[Edited to add the "NOT" in the above paragraph where Melinda pointed out the error.]

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3 hours ago, AllenSmith said:

It’s interesting you cite Jesus Work, and yet have a heretical view of the GB influence that extends from scripture, to begin with. 1 Corinthians 12:27.

I attempted above to only address the actual point of difference, as I see it, between your view and my view of the GB.  To be fair, I should probably acknowledge that you appear to be trying to make some additional specific points in your post, but there was nothing there that seemed very appropriate to comment on, because most of what you said just simply doesn't apply or I have always been in full agreement with it. The intent of some of your post wasn't clear to me. So perhaps if I try to respond to what I think you meant, you will be able to clarify further if you can see I'm not understanding you correctly.

From what I can tell, your instant reaction to call me and my views heretical and your other attempts at defamation have become a kind of reflex for you. You apparently don't read what I am saying before quickly misunderstanding words that you don't like.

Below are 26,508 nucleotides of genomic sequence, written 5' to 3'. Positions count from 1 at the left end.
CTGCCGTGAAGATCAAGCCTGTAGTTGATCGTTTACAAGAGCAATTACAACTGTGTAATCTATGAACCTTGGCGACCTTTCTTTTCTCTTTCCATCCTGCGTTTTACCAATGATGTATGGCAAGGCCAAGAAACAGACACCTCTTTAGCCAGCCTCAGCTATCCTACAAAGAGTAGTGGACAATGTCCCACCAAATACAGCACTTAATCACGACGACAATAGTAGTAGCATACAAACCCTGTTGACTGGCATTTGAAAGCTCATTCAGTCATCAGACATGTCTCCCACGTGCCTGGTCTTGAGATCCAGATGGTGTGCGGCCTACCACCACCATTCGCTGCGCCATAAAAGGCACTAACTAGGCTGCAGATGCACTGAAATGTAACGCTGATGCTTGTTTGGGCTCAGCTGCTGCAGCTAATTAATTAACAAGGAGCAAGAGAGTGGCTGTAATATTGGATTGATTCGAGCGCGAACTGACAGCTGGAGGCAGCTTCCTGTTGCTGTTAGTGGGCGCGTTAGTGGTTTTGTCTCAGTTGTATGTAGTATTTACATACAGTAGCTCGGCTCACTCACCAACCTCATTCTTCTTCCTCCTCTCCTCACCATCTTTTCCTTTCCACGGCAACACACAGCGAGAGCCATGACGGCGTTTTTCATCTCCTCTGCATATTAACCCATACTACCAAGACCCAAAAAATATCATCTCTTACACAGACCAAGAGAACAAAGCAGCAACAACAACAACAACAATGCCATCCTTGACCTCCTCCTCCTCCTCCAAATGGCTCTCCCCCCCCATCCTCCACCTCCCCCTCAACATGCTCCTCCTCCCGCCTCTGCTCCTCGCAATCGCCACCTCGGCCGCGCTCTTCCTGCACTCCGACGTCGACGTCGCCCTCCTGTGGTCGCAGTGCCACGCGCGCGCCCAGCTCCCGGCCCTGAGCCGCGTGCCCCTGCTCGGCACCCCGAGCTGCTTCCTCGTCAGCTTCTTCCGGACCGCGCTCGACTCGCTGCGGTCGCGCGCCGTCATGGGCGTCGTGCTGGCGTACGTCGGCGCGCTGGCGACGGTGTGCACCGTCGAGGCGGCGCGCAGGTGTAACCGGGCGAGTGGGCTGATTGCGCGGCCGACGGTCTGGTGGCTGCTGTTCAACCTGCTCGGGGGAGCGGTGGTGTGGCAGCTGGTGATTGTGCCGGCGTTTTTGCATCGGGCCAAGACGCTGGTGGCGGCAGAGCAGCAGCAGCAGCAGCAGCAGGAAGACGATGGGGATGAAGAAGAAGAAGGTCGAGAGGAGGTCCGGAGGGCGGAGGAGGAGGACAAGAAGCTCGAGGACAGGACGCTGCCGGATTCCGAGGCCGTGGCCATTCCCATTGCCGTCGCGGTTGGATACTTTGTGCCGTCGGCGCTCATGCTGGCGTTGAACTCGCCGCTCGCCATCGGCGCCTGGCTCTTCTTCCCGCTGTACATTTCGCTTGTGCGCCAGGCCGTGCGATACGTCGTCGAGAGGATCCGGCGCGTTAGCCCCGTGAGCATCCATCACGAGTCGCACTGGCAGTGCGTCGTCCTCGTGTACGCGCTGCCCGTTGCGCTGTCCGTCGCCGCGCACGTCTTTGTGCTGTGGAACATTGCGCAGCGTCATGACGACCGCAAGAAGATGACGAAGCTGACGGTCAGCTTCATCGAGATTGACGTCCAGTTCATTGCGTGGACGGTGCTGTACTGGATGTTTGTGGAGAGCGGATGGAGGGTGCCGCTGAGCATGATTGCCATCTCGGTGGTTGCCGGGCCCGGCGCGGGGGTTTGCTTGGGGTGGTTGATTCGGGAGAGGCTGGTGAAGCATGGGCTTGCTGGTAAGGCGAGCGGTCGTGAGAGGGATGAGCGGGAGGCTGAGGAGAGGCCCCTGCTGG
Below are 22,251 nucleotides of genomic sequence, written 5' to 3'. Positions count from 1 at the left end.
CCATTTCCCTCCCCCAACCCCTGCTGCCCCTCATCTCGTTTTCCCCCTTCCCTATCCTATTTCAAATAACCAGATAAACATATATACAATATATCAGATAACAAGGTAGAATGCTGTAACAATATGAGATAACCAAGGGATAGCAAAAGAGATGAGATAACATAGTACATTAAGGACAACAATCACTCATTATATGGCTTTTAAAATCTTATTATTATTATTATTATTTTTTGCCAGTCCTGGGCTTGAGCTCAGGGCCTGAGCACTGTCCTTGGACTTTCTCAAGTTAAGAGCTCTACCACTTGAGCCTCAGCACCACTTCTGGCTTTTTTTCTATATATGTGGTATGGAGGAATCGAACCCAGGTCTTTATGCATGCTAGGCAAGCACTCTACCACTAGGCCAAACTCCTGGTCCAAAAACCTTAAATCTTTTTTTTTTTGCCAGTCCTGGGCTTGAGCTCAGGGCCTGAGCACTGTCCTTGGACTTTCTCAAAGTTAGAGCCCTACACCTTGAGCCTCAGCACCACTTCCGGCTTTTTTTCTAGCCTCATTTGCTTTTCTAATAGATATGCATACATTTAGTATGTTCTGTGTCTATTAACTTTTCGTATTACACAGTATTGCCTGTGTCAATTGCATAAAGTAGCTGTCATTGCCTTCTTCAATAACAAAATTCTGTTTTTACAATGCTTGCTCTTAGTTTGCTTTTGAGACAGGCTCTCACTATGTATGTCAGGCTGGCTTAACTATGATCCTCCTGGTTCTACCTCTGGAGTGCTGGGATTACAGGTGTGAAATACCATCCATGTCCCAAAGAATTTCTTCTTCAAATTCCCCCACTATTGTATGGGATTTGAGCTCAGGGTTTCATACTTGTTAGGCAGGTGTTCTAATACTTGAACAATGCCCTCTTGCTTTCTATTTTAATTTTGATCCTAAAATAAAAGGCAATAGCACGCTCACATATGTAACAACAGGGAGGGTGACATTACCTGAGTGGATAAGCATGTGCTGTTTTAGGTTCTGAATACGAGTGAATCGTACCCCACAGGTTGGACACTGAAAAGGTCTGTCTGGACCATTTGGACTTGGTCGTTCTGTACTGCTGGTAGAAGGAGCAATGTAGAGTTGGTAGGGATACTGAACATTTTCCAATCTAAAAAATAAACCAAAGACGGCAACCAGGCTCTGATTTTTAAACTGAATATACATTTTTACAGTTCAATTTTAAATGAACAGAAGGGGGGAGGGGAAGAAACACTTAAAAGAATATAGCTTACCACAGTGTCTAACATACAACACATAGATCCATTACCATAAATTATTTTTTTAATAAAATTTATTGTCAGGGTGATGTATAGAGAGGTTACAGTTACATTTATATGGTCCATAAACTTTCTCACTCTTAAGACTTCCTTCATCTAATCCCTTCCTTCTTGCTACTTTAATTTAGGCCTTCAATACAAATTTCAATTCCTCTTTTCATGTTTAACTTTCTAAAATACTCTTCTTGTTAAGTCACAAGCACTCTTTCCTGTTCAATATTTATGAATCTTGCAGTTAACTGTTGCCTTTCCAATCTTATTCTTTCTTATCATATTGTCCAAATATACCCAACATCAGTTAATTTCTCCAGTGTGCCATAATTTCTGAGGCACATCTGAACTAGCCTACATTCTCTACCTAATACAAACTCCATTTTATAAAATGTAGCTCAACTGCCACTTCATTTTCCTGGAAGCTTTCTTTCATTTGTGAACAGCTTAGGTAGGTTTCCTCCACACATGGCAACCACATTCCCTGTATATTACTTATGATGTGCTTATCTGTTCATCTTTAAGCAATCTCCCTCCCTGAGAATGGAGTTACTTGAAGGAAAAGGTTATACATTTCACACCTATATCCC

In this case, I think the primary word you didn't like was "influence." You didn't like that I had said used the term "influence . . . emanated from the Governing Body" in the following question that I had asked:

On 5/19/2018 at 3:11 PM, JW Insider said:

Is it possibly true already that enough influence has already emanated from the Governing Body so that Jehovah's Witnesses can now continue to follow the practices and doctrines already defined from prior publications and educational direction given in the past?

You might not have understood that I meant this in a very positive way. I mean that the Governing Body has positively influenced Jehovah's Witnesses worldwide with proper guidance and teachings. Yes, I know I have not held back from discussing non-Biblical influences in the past, too, but the question above focused only on the positive influences. It could be restated as follows:

Is it possible that (through all the various publications, practices, encouragement of good habits, assigned Bible reading/discussion, reviewing of important Bible topics, etc.) that the Governing Body has already produced enough good influence on congregations of Jehovah's Witnesses so that they are readily capable of standing on their own in the event of severe persecution that would cut us off from communication with the Governing Body? I hoped the question was rhetorical, because it seems obvious that congregational elders and servants should already be trusted to help guide and teach a congregation in such circumstances. We already know there have been exceptional cases and extreme circumstances in the recent modern history of Jehovah's Witnesses where communication has been cut off and the Witness work and congregational matters went on without any major problems. And as I already stated in the post, we are reminded that we should be ready for such extreme circumstances.